So many people are living part or all of their lives in poverty just because they don't understand finances. We can handle that when we're young, but in our 60's and beyond it can be a real struggle.

    The start of the "Great Recession" resulted in the cutting my my hours, and my pay. Yet my bank account kept growing, and my debt kept shrinking.

    By 2011 my stock portfolio/401k was up 50% over what it was before the crash. (We were applying our money to debt at the time, not the 401k.)

    People are still complaining about how their portfolios haven't recovered, or are avoiding stocks, and will never recover. People are delaying retirement, or getting jobs they didn't expect.

    Why? Because they don't understand finances.

    If you don't understand chemistry, you can still wash your car. You don't understand electricity, you can still turn on a light. You don't understand finances, you could lose your house.

  • Report this Comment On August 28, 2014, at 2:59 PM, hbofbyu wrote:

    As straight forward as it sounds I don't think education would be as effective as we think. I have found that people with money problems are not necessarily uneducated in the area of finance. They usually have problems controlling their impulses and living beyond their means.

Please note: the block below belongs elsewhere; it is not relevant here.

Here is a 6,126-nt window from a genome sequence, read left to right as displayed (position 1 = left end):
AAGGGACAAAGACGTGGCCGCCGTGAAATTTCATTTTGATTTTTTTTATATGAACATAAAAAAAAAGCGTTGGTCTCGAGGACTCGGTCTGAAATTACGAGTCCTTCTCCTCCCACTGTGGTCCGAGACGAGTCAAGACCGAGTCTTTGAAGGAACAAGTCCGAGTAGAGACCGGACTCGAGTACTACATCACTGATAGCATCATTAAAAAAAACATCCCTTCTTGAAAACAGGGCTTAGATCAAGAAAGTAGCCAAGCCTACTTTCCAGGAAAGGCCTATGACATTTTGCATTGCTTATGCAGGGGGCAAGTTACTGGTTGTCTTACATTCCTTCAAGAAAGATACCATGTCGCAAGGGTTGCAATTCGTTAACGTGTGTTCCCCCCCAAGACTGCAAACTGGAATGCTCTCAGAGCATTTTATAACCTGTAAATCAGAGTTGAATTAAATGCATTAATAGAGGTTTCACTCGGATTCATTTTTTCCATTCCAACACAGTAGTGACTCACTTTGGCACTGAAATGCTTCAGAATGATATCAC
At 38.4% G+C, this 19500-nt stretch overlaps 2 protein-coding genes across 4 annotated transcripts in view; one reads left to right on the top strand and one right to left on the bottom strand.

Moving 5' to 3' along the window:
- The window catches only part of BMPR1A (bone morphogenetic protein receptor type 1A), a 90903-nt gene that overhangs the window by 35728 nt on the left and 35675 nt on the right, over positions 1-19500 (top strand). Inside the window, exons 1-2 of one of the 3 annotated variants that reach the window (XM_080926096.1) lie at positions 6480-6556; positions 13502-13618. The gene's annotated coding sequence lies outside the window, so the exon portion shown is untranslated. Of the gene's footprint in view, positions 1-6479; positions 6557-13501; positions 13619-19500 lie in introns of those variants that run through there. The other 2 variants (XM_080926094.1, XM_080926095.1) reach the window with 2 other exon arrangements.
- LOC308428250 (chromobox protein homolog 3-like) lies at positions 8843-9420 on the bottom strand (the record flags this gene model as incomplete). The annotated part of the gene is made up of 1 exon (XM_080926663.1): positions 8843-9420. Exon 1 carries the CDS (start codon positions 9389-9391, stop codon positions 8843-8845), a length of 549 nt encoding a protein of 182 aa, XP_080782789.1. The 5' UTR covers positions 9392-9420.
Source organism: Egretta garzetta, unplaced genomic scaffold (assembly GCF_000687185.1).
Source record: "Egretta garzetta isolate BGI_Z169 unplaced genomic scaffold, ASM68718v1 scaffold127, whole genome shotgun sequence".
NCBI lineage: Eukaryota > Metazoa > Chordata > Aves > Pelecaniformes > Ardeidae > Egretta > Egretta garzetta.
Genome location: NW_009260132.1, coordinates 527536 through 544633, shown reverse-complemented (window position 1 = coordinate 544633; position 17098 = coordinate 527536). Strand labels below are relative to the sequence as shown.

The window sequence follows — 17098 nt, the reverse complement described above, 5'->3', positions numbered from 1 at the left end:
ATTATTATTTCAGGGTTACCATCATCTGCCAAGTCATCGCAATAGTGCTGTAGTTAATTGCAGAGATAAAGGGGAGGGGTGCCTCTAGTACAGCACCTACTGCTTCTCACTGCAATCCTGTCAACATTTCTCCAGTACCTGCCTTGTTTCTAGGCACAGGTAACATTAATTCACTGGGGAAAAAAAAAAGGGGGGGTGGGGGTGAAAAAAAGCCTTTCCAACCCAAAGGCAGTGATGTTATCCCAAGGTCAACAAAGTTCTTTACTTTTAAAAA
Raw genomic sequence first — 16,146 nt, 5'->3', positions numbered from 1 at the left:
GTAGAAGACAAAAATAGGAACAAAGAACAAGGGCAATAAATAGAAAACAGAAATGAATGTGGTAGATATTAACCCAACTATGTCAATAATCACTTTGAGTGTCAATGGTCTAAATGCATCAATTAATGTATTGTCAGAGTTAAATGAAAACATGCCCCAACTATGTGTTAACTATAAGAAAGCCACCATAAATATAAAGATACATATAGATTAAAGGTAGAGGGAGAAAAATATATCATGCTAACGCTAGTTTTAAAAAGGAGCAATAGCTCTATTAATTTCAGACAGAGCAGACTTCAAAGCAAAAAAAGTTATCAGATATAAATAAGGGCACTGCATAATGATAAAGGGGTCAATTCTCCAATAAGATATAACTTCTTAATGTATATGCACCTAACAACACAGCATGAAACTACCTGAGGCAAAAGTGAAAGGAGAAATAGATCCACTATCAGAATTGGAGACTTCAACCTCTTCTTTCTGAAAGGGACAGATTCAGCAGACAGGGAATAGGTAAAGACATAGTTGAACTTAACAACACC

Even with no formal education on finance, you can know how every penny of your money is spent - and you look for those things - if you care - and you learn as you go - and you get smarter and smarter about how people try to take your money.

  • Report this Comment On August 28, 2014, at 3:16 PM, hbofbyu wrote:

    Let me add - I think the biggest knowledge deficit is in understanding compound interest. That needs to be taught to all - over and over.

  • Report this Comment On August 29, 2014, at 11:19 AM, Mathman6577 wrote:

    While some regulations are important (i.e. medical licenses for doctors, water pollution standards, etc.) others are not (i.e. licenses for barbers, etc.). The net effect of most regulations is to raise prices that consumers have to pay. In the financial industry the answer is probably somewhere in the middle (i.e. some basic regulations are needed but people still need to do more research on their own and not get taken advantage of by advisors).

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Morgan Housel

Economics and finance columnist for Analyst, Motley Fool One.